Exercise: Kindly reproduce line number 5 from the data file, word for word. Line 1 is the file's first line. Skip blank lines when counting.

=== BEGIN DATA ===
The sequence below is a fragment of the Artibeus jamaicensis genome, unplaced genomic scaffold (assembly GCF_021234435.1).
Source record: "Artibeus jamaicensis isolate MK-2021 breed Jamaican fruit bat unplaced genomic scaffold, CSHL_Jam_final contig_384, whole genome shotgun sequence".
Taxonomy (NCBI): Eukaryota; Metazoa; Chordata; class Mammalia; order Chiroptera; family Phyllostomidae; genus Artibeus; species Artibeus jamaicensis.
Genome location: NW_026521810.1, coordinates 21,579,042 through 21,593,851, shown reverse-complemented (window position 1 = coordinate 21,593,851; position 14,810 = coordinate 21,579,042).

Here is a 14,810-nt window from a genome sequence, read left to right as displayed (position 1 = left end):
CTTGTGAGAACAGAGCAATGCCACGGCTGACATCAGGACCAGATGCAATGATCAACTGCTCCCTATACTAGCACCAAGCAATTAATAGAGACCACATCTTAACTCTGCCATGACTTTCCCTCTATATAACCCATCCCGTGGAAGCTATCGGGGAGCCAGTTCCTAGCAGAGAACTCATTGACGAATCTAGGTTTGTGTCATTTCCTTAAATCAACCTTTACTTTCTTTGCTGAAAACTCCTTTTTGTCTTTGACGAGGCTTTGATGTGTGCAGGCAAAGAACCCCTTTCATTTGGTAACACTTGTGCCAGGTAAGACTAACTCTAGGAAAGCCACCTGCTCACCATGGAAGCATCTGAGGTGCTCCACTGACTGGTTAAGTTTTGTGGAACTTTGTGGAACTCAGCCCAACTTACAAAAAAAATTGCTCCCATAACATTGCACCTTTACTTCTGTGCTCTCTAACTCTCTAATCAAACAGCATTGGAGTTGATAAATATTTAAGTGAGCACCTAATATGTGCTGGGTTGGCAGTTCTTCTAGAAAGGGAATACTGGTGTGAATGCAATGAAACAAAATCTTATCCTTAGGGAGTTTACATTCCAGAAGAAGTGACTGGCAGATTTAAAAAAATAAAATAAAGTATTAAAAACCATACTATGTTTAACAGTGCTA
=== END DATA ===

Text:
Here is a 14,810-nt window from a genome sequence, read left to right as displayed (position 1 = left end):